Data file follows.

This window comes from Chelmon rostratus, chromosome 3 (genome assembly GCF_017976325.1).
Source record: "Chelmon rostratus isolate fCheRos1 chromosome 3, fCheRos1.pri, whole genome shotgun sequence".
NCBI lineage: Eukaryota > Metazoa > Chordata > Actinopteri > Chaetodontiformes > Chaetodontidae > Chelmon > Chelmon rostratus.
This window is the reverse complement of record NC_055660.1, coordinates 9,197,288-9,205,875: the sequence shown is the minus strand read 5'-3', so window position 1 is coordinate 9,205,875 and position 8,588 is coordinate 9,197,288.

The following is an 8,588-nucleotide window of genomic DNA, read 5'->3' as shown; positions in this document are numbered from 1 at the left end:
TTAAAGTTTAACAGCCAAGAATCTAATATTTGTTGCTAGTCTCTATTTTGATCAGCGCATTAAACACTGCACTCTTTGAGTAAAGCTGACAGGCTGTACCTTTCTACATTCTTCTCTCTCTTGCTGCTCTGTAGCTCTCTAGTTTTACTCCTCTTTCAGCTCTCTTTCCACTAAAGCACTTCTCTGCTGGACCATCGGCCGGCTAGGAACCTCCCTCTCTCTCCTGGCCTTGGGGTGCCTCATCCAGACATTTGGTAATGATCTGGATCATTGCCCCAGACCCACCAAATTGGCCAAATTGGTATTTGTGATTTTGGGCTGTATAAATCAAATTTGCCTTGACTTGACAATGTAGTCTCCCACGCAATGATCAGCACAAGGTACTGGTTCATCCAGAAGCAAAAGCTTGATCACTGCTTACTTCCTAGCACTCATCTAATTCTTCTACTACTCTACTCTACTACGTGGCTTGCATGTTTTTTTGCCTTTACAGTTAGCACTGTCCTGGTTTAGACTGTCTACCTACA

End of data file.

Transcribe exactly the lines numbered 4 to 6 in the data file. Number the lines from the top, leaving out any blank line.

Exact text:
This window is the reverse complement of record NC_055660.1, coordinates 9,197,288-9,205,875: the sequence shown is the minus strand read 5'-3', so window position 1 is coordinate 9,205,875 and position 8,588 is coordinate 9,197,288.

The following is an 8,588-nucleotide window of genomic DNA, read 5'->3' as shown; positions in this document are numbered from 1 at the left end:
TTAAAGTTTAACAGCCAAGAATCTAATATTTGTTGCTAGTCTCTATTTTGATCAGCGCATTAAACACTGCACTCTTTGAGTAAAGCTGACAGGCTGTACCTTTCTACATTCTTCTCTCTCTTGCTGCTCTGTAGCTCTCTAGTTTTACTCCTCTTTCAGCTCTCTTTCCACTAAAGCACTTCTCTGCTGGACCATCGGCCGGCTAGGAACCTCCCTCTCTCTCCTGGCCTTGGGGTGCCTCATCCAGACATTTGGTAATGATCTGGATCATTGCCCCAGACCCACCAAATTGGCCAAATTGGTATTTGTGATTTTGGGCTGTATAAATCAAATTTGCCTTGACTTGACAATGTAGTCTCCCACGCAATGATCAGCACAAGGTACTGGTTCATCCAGAAGCAAAAGCTTGATCACTGCTTACTTCCTAGCACTCATCTAATTCTTCTACTACTCTACTCTACTACGTGGCTTGCATGTTTTTTTGCCTTTACAGTTAGCACTGTCCTGGTTTAGACTGTCTACCTACA